When the laughter and mirth were spelled, he then fell into a deep sleep, and with that silence came a new peace about his sleep. He dreamt of a far land in which he walked a great distance. He saw himself in that land surrounded at his destination with a whole village of people who gave him their love and their money. He saw them all in their homes with their meager food and belongings. Then he saw himself in his own home, large and ornate with lavish furnishings, and a feast laid out on the table.

          He then saw that he lived alone in that mansion, and that he had no neighbors to comfort him in his times of loneliness. He saw that when the villagers who loved him and gave him money came together and celebrated their love for each other, they did not invite him, for he was so rich already. He realized that perhaps they were far richer than he.

So he then gave up his mansion and lavish life to become a pauper. He tried to make friends with the villagers, yet they recognized him as their tax collector, and they bowed at his feet for he had supplied them with the needs of life with the taxes he gave them.

          He knew that these needs were met, and that he was under no hardship to supply them for the money far outreached what they cost. So he had become rich on their money and their love. He then gave over the rest of the meager riches to them, for they needed less than he did.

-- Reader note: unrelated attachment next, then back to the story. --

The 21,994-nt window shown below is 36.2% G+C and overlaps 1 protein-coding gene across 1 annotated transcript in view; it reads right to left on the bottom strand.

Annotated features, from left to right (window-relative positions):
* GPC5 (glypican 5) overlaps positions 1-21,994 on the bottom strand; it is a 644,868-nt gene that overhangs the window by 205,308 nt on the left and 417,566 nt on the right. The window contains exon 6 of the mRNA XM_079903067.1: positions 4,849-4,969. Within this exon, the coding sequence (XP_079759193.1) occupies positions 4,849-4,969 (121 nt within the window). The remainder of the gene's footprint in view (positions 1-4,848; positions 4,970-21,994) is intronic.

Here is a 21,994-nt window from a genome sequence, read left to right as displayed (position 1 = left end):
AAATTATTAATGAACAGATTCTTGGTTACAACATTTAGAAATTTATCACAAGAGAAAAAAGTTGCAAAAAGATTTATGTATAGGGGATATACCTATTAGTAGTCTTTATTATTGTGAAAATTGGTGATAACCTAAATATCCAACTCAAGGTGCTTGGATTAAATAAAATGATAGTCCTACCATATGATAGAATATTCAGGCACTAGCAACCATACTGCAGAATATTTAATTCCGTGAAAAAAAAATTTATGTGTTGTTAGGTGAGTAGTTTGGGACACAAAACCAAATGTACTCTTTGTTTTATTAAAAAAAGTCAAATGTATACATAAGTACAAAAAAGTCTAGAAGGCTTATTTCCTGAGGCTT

Now this man who lay here on the grass with this large dog upon him, knew why he was feeling this despair. He knew that he did not realize his worth, and measured it in money and goods. He also knew that in order to realize his worth he was to go within and feel what was there. Then he was to go within and see what was in the villagers, for it was the same thing that was within him. He also knew that to bring wealth to himself, he would also intend to bring wealth to the villagers, for there was enough for all.

He rose, and finding that the dog was no longer there, looked around. Nowhere was there a sight of the dog, nor a strand of his fur on his clothes. He knew that this dog had been a gift to him, a gift of a glimpse into his past and the allowance of the truth to come forward.